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Mainland: Land of opportunity for Hong Kong young people?


Mainland: Land of opportunity for Hong Kong young people?

The Centre released a survey on the ‘Attitudes of Hong Kong Youth towards Seeking Employment in Mainland China’ today that reveals young people’s willingness and factors to consider when seeking employment in mainland China. The survey interviewed 1,001 local young people aged 18 to 29 who have no working experience in the Mainland.


Getting a head start with personality


Many parents are of the same mind that by providing an appropriate early childhood education, their children can enjoy a strong start in their life journey. By making reference to studies by American economist James Joseph Heckman, the Centre’s weekly analysis examines the importance of developing a decent personality at childhood, and ponders on whether the current school admission criteria, and the society’s aspiration of the learning of children may make them get nowhere fast.

Unemployed youth at full employment


At a time when Hong Kong is approaching full employment with its unemployment rate lingering at a 16-year low, the city’s youth unemployment has reached a crisis point. The Centre’s weekly analysis examines the issue and discusses the impact of popularisation of tertiary education on youth employment. It also ponders on how an oversupply of highly educated labour force affects the upward mobility of youth in Hong Kong.

Why not take the job?


The Centre looked at the Beveridge Curve for Hong Kong last week to examine the structural changes in the labour market, and the decline in its matching efficiency. The Centre’s weekly analysis for this week discusses the reasons behind such structural changes, and how they may lead to social exclusion.

Students in debt


With the popularisation of tertiary education and the growth of tuition fees, it is not uncommon for university students to apply for loans to support their studies. However, it is worth noting that the number of default cases in repayment of loans has increased in recent years. The Centre’s weekly analysis looks into the borrowing and repayment of student loans, and discusses how student debt burdens personal and public finance, and how it affects the development of society.

The story behind full employment


Though the city’s unemployment rate has remained rather stable since 2011, its vacancy rate has gone up. The Centre’s weekly analysis plots a Beveridge Curve for the city by using past employment figures, to help explore the structural problems, if any, in our labour market. Whether Hong Kong could break the bottleneck in the labour market is a topic worth discussing.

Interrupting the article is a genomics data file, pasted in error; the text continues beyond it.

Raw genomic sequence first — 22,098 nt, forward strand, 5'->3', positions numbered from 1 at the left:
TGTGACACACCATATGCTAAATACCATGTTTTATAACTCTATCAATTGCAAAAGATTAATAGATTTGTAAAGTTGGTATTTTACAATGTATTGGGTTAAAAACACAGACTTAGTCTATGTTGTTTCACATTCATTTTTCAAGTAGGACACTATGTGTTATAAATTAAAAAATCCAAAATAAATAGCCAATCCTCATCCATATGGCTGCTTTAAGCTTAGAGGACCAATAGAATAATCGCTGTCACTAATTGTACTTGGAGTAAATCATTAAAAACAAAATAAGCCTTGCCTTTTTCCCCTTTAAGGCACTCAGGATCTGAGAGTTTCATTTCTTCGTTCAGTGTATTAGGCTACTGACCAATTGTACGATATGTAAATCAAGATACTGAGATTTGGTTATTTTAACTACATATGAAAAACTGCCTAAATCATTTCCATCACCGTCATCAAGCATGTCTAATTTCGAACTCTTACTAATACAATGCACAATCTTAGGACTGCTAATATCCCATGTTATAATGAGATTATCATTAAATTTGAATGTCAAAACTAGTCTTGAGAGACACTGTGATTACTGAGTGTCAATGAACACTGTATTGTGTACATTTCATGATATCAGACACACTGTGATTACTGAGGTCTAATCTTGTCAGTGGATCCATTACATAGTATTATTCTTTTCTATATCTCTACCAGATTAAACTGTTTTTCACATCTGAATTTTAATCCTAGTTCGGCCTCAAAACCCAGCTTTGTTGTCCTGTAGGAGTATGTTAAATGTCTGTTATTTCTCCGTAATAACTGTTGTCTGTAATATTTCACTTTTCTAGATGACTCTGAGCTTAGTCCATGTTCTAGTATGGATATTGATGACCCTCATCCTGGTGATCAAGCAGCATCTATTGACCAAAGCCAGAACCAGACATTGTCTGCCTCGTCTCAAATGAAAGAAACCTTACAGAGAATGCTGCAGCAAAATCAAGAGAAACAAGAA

Manpower projections and qualifications recognition


The latest Manpower Projection by the Government highlights a severe supply-demand imbalance in the labour market to 2022. The Centre’s weekly analysis examines the potential causes of the difference between the projections to 2018 and 2022, by looking into the methodology, industrial demand, as well as the recognition of tertiary education and Qualifications Framework. It also ponders on how Hong Kong could enhance the apprenticeship system.

Unleashing the economic potential of female family carers


The Bauhinia Foundation Research Centre today released an Occasional Paper on ‘Unleashing the economic potential of female family carers’. By analysing statistical data, the Paper examines the impact of personal, family and housing factors on a woman’s decision to participate in the labour market or to be a family carer. It also puts forth recommendations to help unleash the economic potential of female population.

The work never ends


The proposed new rules to ban bosses from calling staff out of office hours in France is the envy of Hong Kong workers. The Centre’s weekly analysis examines the possible correlations among income, working hours and living standards by analysing a variety of data. It points out that work-life balance is largely a game of give and take.

Non-local students putting a strain on local educational resources?


The changes in the proportion of students in local universities have stirred up another round of Mainland-Hong Kong conflicts. The Centre’s weekly analysis examines the causes of the changes by looking into figures of local and non-local students in postgraduate programmes, as well as seeking scholars’ views through interviews.